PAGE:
Normally I come up with some kind of snappy introduction about whatever I'm writing about on a given week, but this week, I have no words. Today, three people died at the hands of white supremacists at a rally in Charlottesville, Virginia. In 2017. Let that fact sink in. In 2017, 52 years after the Voting Rights Act was passed and 53 years after the Civil Rights Act was passed - people are protesting and killing over race relations.
What began as a protest against the removal of a statue of Robert E. Lee (including chanting "You will not replace us," waving Nazi flags, and giving the Third Reich salute) quickly spiraled into a battle of taunts and brawls, culminating in a car plowing through a crowd that, at the time this article was written, killed one person and injured at least a dozen more. Two police officers were also killed in a helicopter crash that was associated with the rally.
This rally, called "Unite the Right," promised to “fulfill the promises of Donald Trump” to “take our country back.” It attracted the attention of the KKK and neo-Nazi leaders like David Duke and Richard Spencer.
Donald Trump, after an uncharacteristically long period of silence, eventually tweeted:
President Trump has never specifically condemned the neo-Nazi/white supremacist movement, a point which has not been lost on its members:
(Clicking the picture links to Daily Stormer, a neo-Nazi/"alt-right" journal. If you want to get angry. For the record, "antifa" = anti-fascists. I had to Google it.)
Clearly, by Trump not explicitly condemning the white nationalists, he is fueling their fire and essentially saying that it's okay. It's okay that they hate POC. It's okay that they're hurting people in the streets.
President Trump, Speaker Ryan, and Vice President Pence held their tongues until the movement turned violent, because obviously neo-Nazis literally carrying Nazi flags in the name of Trump wasn't that bad and didn't require condemnation. The waited until the state of Virginia declared a state of emergency.
There's not a whole lot to say that hasn't already been said. What's happened in Charlottesville is abhorrent. It's terrifying. It's un-American. It's downright depressing.
I believe in free speech. I believe that if you have an opinion, it's your right to be heard. But if your opinion is hating someone else for who they are, then that isn't an opinion. That's ignorance and hatred, and that cannot be tolerated.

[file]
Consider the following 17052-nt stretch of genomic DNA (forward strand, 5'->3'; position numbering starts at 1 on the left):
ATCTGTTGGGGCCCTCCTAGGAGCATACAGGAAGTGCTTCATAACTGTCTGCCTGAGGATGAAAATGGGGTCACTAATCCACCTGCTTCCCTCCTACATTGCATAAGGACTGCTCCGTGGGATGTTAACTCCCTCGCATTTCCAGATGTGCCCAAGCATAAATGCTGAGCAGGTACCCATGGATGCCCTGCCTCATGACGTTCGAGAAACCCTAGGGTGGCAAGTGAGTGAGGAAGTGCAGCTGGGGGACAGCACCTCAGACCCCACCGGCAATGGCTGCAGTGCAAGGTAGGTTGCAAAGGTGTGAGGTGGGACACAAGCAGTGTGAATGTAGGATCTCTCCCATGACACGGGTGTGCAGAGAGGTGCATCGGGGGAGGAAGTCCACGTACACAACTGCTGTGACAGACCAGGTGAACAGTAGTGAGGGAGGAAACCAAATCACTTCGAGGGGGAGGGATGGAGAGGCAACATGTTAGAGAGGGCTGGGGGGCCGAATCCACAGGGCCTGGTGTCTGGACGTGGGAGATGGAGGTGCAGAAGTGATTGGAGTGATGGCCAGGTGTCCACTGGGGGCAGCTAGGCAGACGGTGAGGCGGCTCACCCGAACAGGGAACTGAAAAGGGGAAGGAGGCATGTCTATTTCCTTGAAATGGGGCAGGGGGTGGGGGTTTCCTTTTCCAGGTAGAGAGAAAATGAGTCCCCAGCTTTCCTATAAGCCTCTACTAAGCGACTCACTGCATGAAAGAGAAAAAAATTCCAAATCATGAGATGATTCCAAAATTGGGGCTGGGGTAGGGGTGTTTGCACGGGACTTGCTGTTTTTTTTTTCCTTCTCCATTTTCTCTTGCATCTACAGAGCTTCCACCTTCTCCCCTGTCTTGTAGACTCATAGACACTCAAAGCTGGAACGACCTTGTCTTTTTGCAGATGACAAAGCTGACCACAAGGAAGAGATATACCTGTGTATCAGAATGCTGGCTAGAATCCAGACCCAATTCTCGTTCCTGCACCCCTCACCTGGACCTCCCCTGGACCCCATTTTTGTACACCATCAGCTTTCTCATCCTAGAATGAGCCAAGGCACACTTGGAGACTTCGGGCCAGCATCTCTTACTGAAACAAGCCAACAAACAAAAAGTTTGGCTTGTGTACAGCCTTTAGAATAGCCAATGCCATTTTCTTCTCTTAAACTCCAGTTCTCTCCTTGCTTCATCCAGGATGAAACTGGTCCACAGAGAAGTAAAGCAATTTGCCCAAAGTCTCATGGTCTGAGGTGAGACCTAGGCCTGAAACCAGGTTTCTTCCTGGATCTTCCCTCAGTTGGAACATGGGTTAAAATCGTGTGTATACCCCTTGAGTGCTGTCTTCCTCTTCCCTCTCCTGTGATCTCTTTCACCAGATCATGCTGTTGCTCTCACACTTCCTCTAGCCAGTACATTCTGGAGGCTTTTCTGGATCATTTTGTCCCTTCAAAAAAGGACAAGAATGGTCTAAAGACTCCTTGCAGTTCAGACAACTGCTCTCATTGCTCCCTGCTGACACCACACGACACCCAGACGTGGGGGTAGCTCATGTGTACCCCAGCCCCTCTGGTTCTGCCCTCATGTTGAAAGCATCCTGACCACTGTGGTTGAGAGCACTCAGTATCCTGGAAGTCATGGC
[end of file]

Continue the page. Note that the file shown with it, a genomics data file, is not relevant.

From the New York Times: "At McIntire Park, the white nationalists waved Confederate flags and other banners. As a photographer took pictures, one of them, who gave his name only as Ted because he said he might want to run for political office some day, said he was from Missouri, and added, 'I’m tired of seeing white people pushed around.'"
"I'm tired of seeing white people pushed around." A quote has been circulating around Twitter recently. It reads, "When you're used to privilege, equality feels like oppression." White men ran this country essentially singlehandedly for two hundred years. They're used to being the only voice at the only microphone. Now they're holding the only microphone while other groups fight to share that space. And that's scary. So now, groups like this are lashing out because this equality feels like oppression.
Congresswoman Shirley Chisholm once said, “If they don't give you a seat at the table, bring a folding chair.” And that's exactly what is happening when minority groups begin to step up to take their rightful place. Society should be a meritocracy.
I understand that white men feel like they have been made the enemy. That the people living in 2017 are paying for the sins of our forefathers by being the brunt of all pain and anger. I understand those feelings, and I know that it can be frustrating. But this? This is not the answer. This is how cowards react to new ideas and to change. With violence and anger and pain and intolerance.
How should they be responding? With rational discussion. With open minds and hearts. By being willing to listen to what people different from them are saying. By admitting, "You know, maybe my actions are, in fact, hurting other people, and I had no idea. Maybe I should change that specific action."
And both sides should be taking this approach. Instead of shouting your opinion in someone's face, we (myself included) should take the time to explain our views to others. To explain our pain and our frustration and the nuances of oppression that do indeed still exist in our lives.
I still believe in the Republican party. I still believe in my conservative values. I know that not all Republicans are racists that beat people up in small towns in Virginia because a statue of a Confederate leader is being threatened. But I do not, for one second, condone a single action by the alt-right today. These people do not represent me and my party. If Trump can't say it, I will.
Speaking of what Mr. Trump says, I know people will come back and argue that he eventually did specifically condone the alt-right and the neo-Nazis who marched on Charlottesville. And you would be right. Eventually. The day of the rally, President Trump was asked questions about the event, and all he would say was that there was "hate on all sides." When asked to specifically condone white nationalists, he was silent. For one of our most talkative presidents to date, Mr. Trump has been uncharacteristically silent where most world leaders have swiftly condemned the views that sparked the rally.
I'll leave you with this. From the New York Times: "Attorney General Jeff Sessions said Justice Department agents would support local and state officials in an investigation of Saturday’s events. 'This kind of violence is totally contrary to American values and can never be tolerated,' Mr. Sessions said in a statement."
If ~Jeff Sessions~ thinks your actions are whack, then they're probably whack.